Theatre review - Benidorm Live at Manchester Opera House
PUBLISHED: 16:10 28 November 2018 | UPDATED: 17:01 28 November 2018
Benidorm Live is the perfect night out for those who know and love the TV Show, and a lot of fun for those who don’t – yet!
If you enjoy the TV show Benidorm, then you’re in for a treat should you be heading to Benidorm Live, currently touring the UK. As cheesy, naughty and thoroughly silly as the small screen version, the stage show has the added charm of being able to see the show’s leading actors live on stage, doing what they do best.
It’s a standalone story, so it doesn’t matter if you’ve seen the TV series or not, though I would say those who do know it take more from the experience than those who don’t – judging by the cheers as each of the main stars arrived on stage, that was the vast majority of the audience in Manchester!
To summarise, the staff at slightly run down, definitely seen better days, Hotel Solana have been made aware that a hotel inspector has checked in, there to assess the hotel for the new owners and to recommend what changes should be made. In fear for their jobs, the team – the hotel manager Joyce Temple-Savage (played by Sherrie Hewson), beauty salon manager Kenneth (Tony Maudsley) and his side-kick Liam (Adam Gillen), bar tender Mateo (Jake Canuso), holiday maker (and swinger) Jacqueline (Janine Duvitski) and travel rep Sam (Shelley Longworth) have to figure out who the hotel inspectors are and then show them just how marvellous the Solana truly is. Cue mix-ups, mistakes and some hilarious moments of mistaken identity.
Shelley Hewson plays Temple-Savage to perfection, the arrogant yet inadequate hotel manager bossing everybody about to zero effect. Tony Maudsley’s Kenneth is hilarious and delivers some cracking one-liners and put-downs, but the star of the show has to be the marvellous Janine Duvitski; the lusty, sexually voracious swinger, who desperately misses her late husband, has absolutely the best lines in the show and sends them out there with great panache and the perfect innocence needed when double entendres are quite this crude. I hadn’t thought it possible to make the line “Ooh, are there perverts?” funny, but she does. Every scene featuring Jacqueline is a laugh a minute and she’s desperately endearing, though no doubt would be quite terrifying were she real!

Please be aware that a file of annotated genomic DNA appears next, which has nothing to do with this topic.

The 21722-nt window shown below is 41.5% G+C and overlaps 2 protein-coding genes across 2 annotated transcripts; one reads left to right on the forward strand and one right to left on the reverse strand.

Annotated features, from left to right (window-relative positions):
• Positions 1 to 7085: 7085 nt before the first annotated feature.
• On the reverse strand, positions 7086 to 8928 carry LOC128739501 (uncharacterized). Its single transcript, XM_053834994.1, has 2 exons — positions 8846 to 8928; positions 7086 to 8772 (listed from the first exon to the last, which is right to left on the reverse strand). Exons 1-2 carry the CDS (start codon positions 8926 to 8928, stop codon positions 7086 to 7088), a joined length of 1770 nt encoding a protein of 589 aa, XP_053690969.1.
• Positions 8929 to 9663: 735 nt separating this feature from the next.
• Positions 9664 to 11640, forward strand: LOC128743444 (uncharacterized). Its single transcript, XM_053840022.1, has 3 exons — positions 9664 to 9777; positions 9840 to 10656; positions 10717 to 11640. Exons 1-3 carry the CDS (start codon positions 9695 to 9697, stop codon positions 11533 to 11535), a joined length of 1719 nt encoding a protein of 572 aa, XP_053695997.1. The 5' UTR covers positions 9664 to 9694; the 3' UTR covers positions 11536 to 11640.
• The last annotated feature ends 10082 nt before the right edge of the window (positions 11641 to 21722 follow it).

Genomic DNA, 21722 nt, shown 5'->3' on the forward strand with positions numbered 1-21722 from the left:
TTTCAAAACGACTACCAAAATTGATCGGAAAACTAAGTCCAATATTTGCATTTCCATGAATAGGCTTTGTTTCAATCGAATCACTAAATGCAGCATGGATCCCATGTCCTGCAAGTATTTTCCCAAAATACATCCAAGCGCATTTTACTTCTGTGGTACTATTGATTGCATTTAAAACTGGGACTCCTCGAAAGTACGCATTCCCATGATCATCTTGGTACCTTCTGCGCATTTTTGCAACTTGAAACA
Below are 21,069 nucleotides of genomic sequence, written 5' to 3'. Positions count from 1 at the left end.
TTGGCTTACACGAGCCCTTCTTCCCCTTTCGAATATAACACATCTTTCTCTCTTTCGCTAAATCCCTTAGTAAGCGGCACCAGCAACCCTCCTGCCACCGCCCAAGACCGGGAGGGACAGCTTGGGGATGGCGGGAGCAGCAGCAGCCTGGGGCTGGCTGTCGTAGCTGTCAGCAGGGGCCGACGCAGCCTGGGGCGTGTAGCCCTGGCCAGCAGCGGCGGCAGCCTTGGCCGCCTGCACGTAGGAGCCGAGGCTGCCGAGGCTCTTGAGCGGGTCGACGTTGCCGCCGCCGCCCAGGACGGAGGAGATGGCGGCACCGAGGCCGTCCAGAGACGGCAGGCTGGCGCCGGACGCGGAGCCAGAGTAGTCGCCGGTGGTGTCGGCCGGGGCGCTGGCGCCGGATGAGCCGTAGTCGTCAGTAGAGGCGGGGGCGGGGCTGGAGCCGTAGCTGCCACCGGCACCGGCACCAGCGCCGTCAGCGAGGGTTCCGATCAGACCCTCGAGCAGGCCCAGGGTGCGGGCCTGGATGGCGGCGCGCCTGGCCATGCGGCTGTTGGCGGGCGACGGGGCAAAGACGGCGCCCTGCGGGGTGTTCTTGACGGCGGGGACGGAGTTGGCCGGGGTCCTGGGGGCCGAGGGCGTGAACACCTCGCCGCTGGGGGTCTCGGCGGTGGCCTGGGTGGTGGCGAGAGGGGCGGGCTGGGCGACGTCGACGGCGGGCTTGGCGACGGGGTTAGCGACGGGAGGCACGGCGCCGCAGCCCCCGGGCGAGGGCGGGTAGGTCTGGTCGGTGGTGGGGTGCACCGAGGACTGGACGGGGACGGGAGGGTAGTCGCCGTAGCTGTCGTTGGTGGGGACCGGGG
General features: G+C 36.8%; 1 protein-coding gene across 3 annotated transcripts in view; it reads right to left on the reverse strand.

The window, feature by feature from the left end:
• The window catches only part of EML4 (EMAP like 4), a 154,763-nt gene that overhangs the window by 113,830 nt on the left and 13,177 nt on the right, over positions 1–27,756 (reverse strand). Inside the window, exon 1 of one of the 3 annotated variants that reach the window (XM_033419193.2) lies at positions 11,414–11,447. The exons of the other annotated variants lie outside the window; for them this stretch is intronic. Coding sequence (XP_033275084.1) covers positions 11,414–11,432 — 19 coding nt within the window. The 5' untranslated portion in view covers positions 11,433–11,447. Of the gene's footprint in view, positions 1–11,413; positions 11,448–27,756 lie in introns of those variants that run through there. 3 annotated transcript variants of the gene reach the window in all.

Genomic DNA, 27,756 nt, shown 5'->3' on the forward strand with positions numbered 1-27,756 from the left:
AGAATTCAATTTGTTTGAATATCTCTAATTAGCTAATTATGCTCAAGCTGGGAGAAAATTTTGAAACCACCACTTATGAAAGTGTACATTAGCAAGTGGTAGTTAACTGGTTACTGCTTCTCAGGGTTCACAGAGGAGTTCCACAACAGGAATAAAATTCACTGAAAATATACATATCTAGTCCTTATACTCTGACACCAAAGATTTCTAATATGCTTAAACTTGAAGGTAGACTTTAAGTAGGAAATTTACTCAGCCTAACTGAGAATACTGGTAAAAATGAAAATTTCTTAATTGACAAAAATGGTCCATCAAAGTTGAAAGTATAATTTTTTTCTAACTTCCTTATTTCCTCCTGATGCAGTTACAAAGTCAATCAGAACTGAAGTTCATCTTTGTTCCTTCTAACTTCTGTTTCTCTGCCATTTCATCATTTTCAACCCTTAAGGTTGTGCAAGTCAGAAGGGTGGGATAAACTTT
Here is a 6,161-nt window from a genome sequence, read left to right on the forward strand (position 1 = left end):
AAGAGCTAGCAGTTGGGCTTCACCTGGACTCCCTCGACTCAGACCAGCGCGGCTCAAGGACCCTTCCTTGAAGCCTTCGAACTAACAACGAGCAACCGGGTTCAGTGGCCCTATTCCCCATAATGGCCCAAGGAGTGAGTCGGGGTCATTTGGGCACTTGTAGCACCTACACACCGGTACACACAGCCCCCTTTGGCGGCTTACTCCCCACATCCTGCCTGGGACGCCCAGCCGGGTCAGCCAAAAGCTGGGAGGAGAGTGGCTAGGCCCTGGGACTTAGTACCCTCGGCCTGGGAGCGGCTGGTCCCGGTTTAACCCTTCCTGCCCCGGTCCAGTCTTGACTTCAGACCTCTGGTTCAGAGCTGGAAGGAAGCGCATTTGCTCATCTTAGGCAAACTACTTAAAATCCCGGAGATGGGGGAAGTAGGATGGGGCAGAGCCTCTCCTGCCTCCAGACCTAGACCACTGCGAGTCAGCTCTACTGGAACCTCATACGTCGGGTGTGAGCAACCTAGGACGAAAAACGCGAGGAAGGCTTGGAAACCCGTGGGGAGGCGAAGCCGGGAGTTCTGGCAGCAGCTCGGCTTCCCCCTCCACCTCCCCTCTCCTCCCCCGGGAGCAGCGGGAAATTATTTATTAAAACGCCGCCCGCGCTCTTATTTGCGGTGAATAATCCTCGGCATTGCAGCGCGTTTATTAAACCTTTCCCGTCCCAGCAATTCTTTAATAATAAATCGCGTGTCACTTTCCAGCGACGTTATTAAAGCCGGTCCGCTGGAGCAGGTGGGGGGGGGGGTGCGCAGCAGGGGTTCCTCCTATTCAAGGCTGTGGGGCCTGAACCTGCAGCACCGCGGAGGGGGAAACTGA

Notice must also be given to Jake Canuso, who delivers the most fabulous Flamenco during the second half. His background is dance, so we shouldn’t be surprised, but it was really very good!
The set is slick, the cast is excellent, there’s music and laughter, dance and romance and the obligatory happy ending. It’s safe to say that if you’re looking for something totally British and absolutely feel-good, this is it.